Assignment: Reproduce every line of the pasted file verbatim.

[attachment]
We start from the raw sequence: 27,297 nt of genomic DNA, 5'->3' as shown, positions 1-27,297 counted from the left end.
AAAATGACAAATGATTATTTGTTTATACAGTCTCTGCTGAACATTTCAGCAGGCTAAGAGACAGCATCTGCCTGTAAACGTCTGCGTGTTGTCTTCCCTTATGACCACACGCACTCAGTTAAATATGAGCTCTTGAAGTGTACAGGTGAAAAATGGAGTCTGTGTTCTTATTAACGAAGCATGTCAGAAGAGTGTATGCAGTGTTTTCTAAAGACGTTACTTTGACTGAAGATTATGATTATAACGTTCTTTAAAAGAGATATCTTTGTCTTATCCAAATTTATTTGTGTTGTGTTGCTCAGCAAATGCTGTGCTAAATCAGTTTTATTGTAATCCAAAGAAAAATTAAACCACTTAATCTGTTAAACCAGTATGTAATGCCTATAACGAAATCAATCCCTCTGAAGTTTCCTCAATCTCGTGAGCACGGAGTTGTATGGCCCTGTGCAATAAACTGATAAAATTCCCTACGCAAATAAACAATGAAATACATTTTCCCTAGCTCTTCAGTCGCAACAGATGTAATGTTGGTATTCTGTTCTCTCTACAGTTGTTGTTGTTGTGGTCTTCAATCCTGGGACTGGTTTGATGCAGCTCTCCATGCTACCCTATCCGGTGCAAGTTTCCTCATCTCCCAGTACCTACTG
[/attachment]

We start from the raw sequence: 27,297 nt of genomic DNA, 5'->3' as shown, positions 1-27,297 counted from the left end.
AAAATGACAAATGATTATTTGTTTATACAGTCTCTGCTGAACATTTCAGCAGGCTAAGAGACAGCATCTGCCTGTAAACGTCTGCGTGTTGTCTTCCCTTATGACCACACGCACTCAGTTAAATATGAGCTCTTGAAGTGTACAGGTGAAAAATGGAGTCTGTGTTCTTATTAACGAAGCATGTCAGAAGAGTGTATGCAGTGTTTTCTAAAGACGTTACTTTGACTGAAGATTATGATTATAACGTTCTTTAAAAGAGATATCTTTGTCTTATCCAAATTTATTTGTGTTGTGTTGCTCAGCAAATGCTGTGCTAAATCAGTTTTATTGTAATCCAAAGAAAAATTAAACCACTTAATCTGTTAAACCAGTATGTAATGCCTATAACGAAATCAATCCCTCTGAAGTTTCCTCAATCTCGTGAGCACGGAGTTGTATGGCCCTGTGCAATAAACTGATAAAATTCCCTACGCAAATAAACAATGAAATACATTTTCCCTAGCTCTTCAGTCGCAACAGATGTAATGTTGGTATTCTGTTCTCTCTACAGTTGTTGTTGTTGTGGTCTTCAATCCTGGGACTGGTTTGATGCAGCTCTCCATGCTACCCTATCCGGTGCAAGTTTCCTCATCTCCCAGTACCTACTG